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Xero Limited changes tack in the U.S.

Cloud accounting business Xero Limited (ASX: XRO) this morning reported it is to write off NZ$16.2 million worth of its U.S. investments as it bids to deepen its push into the U.S. online accounting market.

The asset write off is because Xero has decided to team up with payroll platform Gusto to offer payroll service platforms to customers across all 50 U.S. states.

In effect Xero will halt attempts to develop its own in-house U.S. payroll product as it’s not worth the financial cost or all round effort, when a partner like Gusto offers a potential short cut to achieving the same goal.

Xero has invested heavily in winning market share in the giant and complex U.S. market, but as at March 2018 had only signed up 132,000 customers. This is a respectable result, but perhaps not the return on investment the group had hoped for especially in the context of its runaway success in Australia, New Zealand and the United Kingdom.

Xero has found the U.S. market harder than others as each state has different payroll tax requirements, while the important sales channel of small business accountants has been harder to harvest.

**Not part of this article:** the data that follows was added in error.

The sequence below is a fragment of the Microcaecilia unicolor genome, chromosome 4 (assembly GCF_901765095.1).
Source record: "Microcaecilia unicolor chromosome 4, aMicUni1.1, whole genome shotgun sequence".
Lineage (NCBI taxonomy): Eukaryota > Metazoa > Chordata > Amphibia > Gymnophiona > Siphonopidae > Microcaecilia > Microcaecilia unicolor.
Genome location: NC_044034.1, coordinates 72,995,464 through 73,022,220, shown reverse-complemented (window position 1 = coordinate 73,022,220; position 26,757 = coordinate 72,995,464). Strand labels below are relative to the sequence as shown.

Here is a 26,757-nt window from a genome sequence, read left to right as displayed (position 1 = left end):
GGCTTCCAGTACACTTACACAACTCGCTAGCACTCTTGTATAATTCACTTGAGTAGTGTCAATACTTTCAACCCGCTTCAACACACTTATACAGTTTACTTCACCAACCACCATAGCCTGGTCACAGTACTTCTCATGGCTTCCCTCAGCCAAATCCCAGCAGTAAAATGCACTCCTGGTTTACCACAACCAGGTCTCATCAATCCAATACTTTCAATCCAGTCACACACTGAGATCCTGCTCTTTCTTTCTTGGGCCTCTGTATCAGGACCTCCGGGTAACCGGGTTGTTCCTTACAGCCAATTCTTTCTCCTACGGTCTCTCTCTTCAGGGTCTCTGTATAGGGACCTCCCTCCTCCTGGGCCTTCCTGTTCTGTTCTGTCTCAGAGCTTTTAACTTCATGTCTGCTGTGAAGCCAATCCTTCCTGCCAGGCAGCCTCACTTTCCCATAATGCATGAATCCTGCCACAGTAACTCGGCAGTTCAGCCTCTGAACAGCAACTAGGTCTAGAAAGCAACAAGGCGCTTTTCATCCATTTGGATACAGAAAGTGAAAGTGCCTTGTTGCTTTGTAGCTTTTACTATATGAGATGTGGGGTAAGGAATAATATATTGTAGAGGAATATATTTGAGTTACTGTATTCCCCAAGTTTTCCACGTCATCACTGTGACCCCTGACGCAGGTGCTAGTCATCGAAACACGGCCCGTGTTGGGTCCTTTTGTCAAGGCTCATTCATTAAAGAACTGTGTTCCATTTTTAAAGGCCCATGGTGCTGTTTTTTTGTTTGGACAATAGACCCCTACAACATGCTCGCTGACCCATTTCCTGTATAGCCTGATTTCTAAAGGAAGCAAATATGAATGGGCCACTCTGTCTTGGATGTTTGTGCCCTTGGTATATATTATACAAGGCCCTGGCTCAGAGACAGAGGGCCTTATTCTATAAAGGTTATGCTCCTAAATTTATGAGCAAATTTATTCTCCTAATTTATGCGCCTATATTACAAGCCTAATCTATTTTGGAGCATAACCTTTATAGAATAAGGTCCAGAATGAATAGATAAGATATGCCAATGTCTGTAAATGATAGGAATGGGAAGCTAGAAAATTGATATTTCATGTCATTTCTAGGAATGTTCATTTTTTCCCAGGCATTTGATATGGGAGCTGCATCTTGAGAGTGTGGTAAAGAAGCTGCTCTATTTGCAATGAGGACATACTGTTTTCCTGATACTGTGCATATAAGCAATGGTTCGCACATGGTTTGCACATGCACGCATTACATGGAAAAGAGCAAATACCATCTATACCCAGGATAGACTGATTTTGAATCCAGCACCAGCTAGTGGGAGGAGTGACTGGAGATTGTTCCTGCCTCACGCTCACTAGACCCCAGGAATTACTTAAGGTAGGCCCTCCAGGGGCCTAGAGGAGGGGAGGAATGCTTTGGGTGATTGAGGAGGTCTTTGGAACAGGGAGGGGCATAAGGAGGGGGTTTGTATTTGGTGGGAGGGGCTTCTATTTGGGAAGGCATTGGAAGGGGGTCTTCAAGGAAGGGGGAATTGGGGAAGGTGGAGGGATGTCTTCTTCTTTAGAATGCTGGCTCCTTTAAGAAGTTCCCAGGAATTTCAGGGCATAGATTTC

Moreover, the dominant small business accounting platform provider in the U.S, Quickbooks operated by Intuit, is a deep-pocketed and entrenched leader that has a strong product offering. In Australia, Xero has other rivals including Myob Group Ltd (ASX: MYO) and Reckon Limited (ASX: RKN), but has been able to establish itself as a popular market leader.

The software-as-a-service business now has more than 1.4 million subscribers across 180 countries and given its product offering is in the online accounting space it’s reasonable to assume it has a lot of growth ahead of it yet.

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Motley Fool contributor Tom Richardson owns shares of Xero.

You can find Tom on Twitter @tommyr345

The Motley Fool Australia owns shares of Xero. We Fools may not all hold the same opinions, but we all believe that considering a diverse range of insights makes us better investors. The Motley Fool has a disclosure policy. This article contains general investment advice only (under AFSL 400691). Authorised by Scott Phillips.

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